Electrician wires up his van to give tool thieves a 1,000-volt shock after he had £5,000 of gear stolen and police say it is perfectly legal
- Ray Taylor fitted the device after thieves stole his tools over a period of two years
- The 61-year-old has now patented the design and it fitting them for £380
- Thieves will get a 120 decibel shock if they try and get into the vehicle
Ray Taylor (pictured above) was fed up of thieves stealing tools from his van so decided to fit a 1,000-volt shock to its door
An electrician who became disgruntled after he had £5,000 of gear taken from his van has wired up his vehicle to give tool thieves a 1,000-volt shock.
Ray Taylor took the step after losing the expensive equipment over a period of two years and police have said the process is perfectly legal.
The 61-year-old fitted the system to accompany a siren which is already fitted in his Citroen Dispatch.
Mr Taylor from Wolverhampton said that if the sirens don’t scare the wannabe thieves then the shock will.
‘They’ll get a zap’, he told The Sun.
Those trying to break into the van will be hit with a shock from a ‘live’ door handle.
As well as this intruders will be faced with a siren and two fire arm-like sound bombs.
Combined they cause a 120 decibel din, which is said to be the equivalent to a jumbo jet taking off.
Mr Taylor added: ‘It’s solved all my problems, so I can sleep easy.
Mr Taylor said that thieves will ‘get a zap’ next time they try to get into his van where he keeps his work equiptment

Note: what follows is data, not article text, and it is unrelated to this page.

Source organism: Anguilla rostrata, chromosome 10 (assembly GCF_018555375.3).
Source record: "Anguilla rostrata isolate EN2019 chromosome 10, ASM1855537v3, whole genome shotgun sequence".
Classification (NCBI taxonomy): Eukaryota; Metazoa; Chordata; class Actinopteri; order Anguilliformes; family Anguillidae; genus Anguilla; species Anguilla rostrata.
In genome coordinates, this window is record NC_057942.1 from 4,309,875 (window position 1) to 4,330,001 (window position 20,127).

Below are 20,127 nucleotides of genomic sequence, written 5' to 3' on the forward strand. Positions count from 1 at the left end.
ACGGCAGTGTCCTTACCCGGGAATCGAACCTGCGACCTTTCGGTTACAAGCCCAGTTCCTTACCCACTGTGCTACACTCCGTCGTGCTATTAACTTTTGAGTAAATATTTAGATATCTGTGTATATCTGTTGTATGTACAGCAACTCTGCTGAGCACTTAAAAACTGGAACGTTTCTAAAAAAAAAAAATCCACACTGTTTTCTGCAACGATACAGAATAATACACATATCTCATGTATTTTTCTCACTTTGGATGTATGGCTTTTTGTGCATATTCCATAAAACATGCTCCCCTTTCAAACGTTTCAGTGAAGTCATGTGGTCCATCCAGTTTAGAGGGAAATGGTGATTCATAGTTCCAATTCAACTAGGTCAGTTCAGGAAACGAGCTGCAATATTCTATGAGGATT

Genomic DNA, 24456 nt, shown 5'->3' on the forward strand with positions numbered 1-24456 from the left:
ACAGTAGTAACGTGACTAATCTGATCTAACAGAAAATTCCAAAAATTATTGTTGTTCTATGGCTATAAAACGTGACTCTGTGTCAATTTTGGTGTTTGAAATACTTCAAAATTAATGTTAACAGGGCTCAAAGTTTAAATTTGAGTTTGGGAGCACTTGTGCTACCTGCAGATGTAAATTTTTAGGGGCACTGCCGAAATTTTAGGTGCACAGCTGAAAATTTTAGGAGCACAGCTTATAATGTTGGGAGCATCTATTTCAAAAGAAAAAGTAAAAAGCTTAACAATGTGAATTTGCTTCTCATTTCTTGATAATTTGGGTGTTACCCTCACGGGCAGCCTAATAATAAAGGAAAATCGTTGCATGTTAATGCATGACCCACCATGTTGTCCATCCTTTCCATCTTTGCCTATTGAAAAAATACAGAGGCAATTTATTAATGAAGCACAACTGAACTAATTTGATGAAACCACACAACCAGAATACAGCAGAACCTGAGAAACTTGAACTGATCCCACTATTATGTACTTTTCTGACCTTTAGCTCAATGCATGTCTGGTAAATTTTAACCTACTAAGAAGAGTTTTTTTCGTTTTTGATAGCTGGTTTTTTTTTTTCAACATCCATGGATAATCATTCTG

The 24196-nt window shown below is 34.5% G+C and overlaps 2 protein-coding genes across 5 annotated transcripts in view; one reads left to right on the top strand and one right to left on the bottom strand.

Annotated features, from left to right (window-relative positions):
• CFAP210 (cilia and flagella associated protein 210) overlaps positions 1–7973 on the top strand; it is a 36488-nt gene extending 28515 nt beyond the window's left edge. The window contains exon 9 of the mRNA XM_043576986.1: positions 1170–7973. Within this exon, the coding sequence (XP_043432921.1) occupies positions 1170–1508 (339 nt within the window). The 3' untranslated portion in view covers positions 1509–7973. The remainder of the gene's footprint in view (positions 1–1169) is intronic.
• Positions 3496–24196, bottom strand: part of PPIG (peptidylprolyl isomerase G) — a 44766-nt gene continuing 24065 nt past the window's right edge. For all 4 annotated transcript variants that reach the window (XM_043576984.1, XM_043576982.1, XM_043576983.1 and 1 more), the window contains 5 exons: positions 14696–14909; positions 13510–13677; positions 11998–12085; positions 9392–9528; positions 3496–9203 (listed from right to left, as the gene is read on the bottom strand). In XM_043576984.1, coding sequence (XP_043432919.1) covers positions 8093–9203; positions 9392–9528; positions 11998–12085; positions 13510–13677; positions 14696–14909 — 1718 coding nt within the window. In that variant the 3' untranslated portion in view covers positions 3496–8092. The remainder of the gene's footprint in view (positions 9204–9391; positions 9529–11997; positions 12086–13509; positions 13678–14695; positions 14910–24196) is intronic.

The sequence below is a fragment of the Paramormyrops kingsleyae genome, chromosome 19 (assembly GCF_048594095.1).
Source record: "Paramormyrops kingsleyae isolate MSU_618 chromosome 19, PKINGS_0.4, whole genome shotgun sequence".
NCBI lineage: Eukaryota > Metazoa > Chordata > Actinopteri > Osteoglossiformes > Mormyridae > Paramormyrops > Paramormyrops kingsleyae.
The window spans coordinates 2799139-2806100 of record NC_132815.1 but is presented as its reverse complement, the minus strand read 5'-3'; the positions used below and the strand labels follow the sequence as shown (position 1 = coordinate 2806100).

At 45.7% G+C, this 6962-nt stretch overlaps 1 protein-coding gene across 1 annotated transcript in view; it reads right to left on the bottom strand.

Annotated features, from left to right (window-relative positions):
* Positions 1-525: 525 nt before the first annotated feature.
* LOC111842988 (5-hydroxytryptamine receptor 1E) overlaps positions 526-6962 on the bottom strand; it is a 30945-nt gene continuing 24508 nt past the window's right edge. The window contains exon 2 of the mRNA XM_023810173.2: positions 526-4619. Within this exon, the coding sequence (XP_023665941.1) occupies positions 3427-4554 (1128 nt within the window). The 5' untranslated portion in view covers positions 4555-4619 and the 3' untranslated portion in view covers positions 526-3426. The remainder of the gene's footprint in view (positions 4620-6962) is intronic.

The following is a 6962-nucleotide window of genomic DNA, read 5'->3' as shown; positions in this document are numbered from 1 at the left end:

Mr Taylor posted the pictures of his new system to Facebook and said police stated he could use it as long as they put a warning on
Mr Taylor had previously posted images to his Facebook page of alleged thieves getting into his van
‘The shock isn’t going to do any lasting damage but it will make you jump a bit.’
Mr Taylor, who has copyrighted his design and is now charging £380 to fit similar systems, fitted a 1,000-volt zapper from a fly swatter to a metal plate in the rear door of the vehicle.
What do the police say about fitting volts to vehicles?
In a Facebook post last month Mr Taylor stated that the volt-zapper was a new addition to his car to stop thieves.
He claims that ‘police said it can be used as long as I put a sign on the van’.
This means that as long as it is cleary stated that the volts are running through the van, that Mr Taylor is not partaking in illegal activity.
However, local police said they would not endorse this.
The positioning of the zapper means the shock is isolate to the handle and the rest of the van is not live.
Both the sound bombs, as well as the siren, the zapper and a strobe light, are all part of the same circuit which is fitted to a switch in the cabin.
Once someone tries to pull on the handle the switch is activated through sensors attached to the van’s door.
Mr Taylor added that police told him it was legal, on the condition he put a clear warning sign on the vehicle.
Under the handle, he has a warning which reads ‘Danger Live Terminals’.
Local police service West Midlands Police said they would not endorse using such tactics.